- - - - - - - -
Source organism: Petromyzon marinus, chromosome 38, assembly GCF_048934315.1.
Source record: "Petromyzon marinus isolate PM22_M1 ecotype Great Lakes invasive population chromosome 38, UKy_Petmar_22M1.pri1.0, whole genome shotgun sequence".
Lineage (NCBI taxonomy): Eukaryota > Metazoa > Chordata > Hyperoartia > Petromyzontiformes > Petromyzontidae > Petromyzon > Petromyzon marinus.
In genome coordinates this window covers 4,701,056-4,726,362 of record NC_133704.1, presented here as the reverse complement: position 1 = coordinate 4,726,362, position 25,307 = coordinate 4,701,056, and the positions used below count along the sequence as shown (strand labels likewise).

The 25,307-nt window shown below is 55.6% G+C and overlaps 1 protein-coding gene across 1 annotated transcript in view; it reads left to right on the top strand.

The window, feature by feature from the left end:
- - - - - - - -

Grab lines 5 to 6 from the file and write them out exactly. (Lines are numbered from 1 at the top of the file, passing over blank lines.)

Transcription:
The 25,307-nt window shown below is 55.6% G+C and overlaps 1 protein-coding gene across 1 annotated transcript in view; it reads left to right on the top strand.

The window, feature by feature from the left end: